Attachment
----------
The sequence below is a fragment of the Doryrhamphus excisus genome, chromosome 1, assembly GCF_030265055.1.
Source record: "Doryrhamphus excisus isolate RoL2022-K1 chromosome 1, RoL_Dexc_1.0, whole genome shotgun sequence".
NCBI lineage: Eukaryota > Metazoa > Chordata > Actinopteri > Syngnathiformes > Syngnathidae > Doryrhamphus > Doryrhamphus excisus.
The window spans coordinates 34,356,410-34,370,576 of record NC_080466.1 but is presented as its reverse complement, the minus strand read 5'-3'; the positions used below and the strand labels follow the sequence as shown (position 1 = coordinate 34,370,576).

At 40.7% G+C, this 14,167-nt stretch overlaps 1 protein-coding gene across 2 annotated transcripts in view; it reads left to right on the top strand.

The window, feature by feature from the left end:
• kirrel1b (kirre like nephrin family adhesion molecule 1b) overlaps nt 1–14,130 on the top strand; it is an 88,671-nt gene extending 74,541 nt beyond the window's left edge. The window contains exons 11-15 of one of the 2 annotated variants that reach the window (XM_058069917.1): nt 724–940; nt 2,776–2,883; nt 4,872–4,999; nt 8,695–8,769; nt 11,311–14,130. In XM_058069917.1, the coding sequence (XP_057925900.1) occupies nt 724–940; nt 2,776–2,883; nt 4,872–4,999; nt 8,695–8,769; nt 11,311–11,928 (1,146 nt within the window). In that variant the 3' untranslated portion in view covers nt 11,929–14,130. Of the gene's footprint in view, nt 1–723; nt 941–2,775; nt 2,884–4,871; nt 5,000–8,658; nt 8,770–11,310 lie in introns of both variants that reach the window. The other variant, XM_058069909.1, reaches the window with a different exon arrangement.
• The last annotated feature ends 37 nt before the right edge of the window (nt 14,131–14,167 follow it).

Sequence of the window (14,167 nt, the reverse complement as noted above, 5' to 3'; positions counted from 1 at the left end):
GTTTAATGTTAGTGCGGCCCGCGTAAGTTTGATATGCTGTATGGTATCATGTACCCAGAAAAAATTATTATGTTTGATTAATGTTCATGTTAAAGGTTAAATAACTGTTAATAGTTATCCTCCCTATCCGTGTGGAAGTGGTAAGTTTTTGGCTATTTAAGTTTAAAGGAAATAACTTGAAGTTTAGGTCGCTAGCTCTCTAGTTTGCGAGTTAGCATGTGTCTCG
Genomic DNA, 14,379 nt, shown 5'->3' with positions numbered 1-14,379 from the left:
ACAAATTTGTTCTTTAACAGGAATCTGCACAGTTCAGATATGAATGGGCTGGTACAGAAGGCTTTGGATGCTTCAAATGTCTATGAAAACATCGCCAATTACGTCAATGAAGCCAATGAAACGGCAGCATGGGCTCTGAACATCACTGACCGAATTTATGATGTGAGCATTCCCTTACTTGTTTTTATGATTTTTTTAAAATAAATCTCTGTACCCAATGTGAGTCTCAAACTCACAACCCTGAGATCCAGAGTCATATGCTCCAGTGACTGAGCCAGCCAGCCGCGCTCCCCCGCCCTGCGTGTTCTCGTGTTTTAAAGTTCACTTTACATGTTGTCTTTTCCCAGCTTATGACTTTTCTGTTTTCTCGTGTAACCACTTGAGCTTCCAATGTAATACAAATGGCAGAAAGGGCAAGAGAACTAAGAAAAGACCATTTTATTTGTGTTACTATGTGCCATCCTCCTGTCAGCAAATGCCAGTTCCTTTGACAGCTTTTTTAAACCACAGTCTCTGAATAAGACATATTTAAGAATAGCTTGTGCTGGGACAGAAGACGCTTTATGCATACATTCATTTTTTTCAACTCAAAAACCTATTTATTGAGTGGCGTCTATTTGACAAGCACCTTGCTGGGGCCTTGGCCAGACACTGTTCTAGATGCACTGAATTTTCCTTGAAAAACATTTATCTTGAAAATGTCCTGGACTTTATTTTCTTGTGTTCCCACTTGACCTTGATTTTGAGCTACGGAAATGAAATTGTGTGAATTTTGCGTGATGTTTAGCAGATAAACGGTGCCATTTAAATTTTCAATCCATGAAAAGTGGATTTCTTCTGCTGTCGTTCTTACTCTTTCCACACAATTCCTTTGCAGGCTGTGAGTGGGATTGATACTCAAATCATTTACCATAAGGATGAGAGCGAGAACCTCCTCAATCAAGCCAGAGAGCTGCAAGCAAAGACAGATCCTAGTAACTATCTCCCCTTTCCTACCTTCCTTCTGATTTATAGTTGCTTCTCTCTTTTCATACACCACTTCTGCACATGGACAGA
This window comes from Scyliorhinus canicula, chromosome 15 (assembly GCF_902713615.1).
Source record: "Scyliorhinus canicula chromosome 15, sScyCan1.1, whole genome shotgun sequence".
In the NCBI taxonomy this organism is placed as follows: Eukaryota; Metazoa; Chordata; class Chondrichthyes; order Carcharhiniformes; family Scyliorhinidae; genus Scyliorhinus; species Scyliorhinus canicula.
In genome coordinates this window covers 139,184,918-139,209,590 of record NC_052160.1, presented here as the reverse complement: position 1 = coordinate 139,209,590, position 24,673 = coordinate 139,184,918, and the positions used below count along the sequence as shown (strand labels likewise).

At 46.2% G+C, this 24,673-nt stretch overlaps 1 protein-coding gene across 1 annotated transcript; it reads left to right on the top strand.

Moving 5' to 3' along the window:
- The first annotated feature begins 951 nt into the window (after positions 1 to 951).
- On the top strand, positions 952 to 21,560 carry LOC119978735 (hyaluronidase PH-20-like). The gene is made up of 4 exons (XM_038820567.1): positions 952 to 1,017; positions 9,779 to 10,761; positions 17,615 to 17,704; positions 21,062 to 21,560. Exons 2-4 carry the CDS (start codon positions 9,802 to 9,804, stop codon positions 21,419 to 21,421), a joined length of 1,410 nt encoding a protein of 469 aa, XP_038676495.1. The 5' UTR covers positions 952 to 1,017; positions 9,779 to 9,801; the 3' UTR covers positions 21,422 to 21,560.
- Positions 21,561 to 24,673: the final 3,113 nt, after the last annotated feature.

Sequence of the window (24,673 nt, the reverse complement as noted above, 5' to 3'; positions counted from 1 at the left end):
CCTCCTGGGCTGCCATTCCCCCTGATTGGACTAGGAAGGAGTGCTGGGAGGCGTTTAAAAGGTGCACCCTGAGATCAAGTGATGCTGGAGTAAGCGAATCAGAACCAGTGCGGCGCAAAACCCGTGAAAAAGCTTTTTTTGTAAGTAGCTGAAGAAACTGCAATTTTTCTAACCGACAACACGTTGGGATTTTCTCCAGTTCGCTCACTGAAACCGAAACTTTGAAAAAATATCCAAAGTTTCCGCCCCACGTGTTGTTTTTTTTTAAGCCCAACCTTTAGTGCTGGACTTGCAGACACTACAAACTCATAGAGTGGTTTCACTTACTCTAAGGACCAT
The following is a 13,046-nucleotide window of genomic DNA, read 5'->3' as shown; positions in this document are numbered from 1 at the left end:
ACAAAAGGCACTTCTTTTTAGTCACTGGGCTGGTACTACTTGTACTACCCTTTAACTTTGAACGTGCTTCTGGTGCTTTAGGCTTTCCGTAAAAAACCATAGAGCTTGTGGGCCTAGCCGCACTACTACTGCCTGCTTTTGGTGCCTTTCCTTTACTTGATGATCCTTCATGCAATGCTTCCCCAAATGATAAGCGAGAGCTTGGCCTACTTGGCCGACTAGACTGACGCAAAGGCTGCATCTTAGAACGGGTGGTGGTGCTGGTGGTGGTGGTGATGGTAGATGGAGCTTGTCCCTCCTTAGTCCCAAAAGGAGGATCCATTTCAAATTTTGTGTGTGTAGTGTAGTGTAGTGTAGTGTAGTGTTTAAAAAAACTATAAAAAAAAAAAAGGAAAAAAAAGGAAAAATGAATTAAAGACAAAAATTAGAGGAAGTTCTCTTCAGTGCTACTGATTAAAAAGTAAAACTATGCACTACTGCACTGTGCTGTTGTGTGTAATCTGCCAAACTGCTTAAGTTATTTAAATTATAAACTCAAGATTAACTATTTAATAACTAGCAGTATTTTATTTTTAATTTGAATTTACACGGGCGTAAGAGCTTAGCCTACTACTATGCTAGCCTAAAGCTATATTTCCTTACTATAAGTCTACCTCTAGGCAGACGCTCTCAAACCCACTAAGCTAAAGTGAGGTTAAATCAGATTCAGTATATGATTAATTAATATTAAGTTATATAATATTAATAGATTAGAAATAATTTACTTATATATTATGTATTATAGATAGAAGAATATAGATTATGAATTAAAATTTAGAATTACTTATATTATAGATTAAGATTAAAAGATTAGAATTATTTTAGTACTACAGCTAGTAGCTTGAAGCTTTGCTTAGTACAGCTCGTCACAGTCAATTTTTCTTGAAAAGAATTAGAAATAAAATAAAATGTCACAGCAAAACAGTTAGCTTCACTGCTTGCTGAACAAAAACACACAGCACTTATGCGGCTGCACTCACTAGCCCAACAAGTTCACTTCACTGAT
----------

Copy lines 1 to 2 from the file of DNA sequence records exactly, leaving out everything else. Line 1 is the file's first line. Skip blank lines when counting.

The sequence below is a fragment of the Doryrhamphus excisus genome, chromosome 1, assembly GCF_030265055.1.
Source record: "Doryrhamphus excisus isolate RoL2022-K1 chromosome 1, RoL_Dexc_1.0, whole genome shotgun sequence".